From No to Yes: I’ve come to see not all nationalism is necessarily bad

I MISTRUST most forms of nationalism. I welcome the emphasis the SNP try to place on “civic nationalism”, but my own experience has left me wary. When I arrived in Scotland, some 23 years ago, people would often make assumptions about me based on accent. “You would think that, wouldn’t you? You’re English.”

At first, I would protest that I was Welsh. “Oh, well, that’s OK then. You’re Celtic. One of us!’” I soon tired of having to do this. Why did an accident of birth make such a difference to how I was treated?

Why was I more acceptable because I was born in Bangor, to Welsh parents? Never mind that Pan-Celticism is a pretty bogus 19-century idea, as much a part of the problem as English exceptionalism.

As a Welshman whose childhood was mostly spent in England, who lived for a time in Belfast, and who has stayed most of his adult life in Scotland, I felt more comfortable with the identity marker “British” than with any one of the UK’s constituent nations. I’ve always been a little bit outside each one of them, but more or less at home in them all. It sounds strange to say but people who never experience being an outsider miss out on something important about being human.

One of my first experiences on arrival was being told by a taxi driver (after the “you-don’t-sound-like-you’re-from-here” questions) that “at least we don’t have the ‘darkie’ problem here”. Racism exists in Scotland in many forms and sometimes nationalist sentiment can be its gateway; we must always guard against that. Nevertheless, when the referendum came, I felt a dilemma. My teenage girls would come home from school, fired with enthusiasm by the intense debates their teachers encouraged in class. My older daughter was in a minority in supporting independence (now the younger does too) and complained her classmates would ridicule her, rather than debate ideas. Most of them, she thought, were simply parroting their parents’ views.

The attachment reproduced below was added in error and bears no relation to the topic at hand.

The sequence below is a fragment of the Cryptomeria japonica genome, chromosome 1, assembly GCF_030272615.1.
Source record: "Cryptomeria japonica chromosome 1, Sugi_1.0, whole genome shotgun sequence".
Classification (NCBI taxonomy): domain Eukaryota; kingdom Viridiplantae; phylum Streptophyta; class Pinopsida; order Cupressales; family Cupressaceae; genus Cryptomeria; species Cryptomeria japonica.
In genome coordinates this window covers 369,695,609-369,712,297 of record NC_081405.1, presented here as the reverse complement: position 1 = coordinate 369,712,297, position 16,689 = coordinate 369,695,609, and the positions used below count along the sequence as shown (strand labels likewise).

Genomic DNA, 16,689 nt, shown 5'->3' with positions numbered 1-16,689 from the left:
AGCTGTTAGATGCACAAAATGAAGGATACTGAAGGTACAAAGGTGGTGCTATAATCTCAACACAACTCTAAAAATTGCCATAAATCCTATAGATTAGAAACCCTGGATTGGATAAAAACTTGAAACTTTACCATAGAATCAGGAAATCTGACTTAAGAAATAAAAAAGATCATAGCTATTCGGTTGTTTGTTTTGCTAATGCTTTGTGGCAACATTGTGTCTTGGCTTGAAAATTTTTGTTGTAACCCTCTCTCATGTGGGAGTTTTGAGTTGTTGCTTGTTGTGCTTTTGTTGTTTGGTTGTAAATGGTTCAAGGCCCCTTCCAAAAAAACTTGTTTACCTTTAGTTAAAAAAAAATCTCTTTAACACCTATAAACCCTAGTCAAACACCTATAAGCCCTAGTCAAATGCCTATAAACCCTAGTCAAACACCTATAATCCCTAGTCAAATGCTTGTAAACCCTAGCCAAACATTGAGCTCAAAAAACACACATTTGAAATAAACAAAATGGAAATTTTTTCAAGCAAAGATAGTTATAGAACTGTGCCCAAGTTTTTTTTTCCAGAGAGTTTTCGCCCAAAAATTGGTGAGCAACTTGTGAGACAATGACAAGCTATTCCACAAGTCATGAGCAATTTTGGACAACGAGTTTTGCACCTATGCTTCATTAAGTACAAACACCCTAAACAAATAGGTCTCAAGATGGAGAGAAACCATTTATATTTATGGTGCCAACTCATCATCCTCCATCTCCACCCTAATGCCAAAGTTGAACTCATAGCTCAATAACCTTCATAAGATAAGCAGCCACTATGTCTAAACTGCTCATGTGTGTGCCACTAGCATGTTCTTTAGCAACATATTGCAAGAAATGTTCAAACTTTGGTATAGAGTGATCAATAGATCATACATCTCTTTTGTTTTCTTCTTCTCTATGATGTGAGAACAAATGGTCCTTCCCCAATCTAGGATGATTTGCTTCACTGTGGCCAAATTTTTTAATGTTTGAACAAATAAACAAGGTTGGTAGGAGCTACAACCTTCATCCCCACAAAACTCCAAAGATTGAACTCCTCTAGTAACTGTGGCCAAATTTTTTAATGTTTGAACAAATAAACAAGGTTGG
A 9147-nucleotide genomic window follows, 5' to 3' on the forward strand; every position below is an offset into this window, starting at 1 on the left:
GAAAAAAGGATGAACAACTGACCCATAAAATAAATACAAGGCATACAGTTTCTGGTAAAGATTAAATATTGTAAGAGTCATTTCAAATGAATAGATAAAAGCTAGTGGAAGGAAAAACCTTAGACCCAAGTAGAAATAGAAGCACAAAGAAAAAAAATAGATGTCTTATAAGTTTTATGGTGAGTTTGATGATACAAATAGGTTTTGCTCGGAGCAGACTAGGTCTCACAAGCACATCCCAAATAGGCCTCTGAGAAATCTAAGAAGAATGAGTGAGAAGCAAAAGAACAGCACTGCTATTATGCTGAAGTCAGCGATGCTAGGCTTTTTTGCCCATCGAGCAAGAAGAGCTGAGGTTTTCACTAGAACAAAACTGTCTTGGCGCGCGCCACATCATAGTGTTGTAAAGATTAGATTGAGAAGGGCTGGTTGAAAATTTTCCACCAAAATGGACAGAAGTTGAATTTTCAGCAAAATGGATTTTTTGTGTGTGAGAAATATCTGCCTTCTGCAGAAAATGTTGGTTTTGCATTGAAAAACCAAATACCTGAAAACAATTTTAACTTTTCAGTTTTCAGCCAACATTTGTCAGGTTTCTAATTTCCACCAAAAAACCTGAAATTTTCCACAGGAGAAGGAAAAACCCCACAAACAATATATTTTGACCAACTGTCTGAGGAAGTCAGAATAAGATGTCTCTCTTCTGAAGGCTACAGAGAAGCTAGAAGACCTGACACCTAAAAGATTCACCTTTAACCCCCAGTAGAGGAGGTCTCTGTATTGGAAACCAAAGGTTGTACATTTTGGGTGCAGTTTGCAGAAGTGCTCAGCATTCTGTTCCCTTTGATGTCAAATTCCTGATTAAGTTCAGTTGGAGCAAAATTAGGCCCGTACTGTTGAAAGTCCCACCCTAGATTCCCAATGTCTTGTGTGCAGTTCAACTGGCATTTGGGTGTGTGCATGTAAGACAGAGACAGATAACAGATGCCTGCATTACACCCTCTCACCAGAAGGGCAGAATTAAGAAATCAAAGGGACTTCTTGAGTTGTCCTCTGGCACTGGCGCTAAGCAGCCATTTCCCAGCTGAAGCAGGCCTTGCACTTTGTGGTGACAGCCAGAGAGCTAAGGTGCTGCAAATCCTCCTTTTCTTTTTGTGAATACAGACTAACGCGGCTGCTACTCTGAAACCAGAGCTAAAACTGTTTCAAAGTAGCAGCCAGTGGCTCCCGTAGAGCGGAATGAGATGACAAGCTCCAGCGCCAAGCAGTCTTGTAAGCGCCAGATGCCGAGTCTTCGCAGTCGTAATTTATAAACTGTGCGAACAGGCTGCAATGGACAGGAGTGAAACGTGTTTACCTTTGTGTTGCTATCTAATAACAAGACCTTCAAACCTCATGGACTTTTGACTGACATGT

Although I didn’t then share her position, I was proud of her for thinking for herself. So we would sit around the dinner table and I would offer suggestions for counter arguments she could make in response to prejudices her classmates had expressed.

It’s a useful exercise in testing one’s views to think through the opposing position. I could readily concede the SNP’s political agenda was mostly attractive, more progressive than anything likely to be achieved at Westminster in my lifetime. But Alex Salmond’s lack of clarity around currency and the economy worried me, as did the risk of exclusion from

the EU.

Two years later, Brexit felt like a huge betrayal. I am still staggered by the hypocrisy of Conservative politicians dragging Britain into the very situation they had threatened Scotland with. It’s much clearer now how divergent the politics of Scotland and England are becoming. ‘British’ feels a fast vanishing option.

Nicola Sturgeon gives me more confidence than Salmond ever did; she often seems like the only adult in the room of UK politics. If the choice must be between being shackled to an inward-looking, reactionary English nationalism, still drunk on empire and old war movies, or a civic Scottish nationalism with a politically progressive agenda, I know which side I would choose now. I stand with my Scottish daughters. The future is theirs.

Chris Jones, 49, Professor of English Literature, University of St Andrews. Currently trapped in lockdown in Toronto

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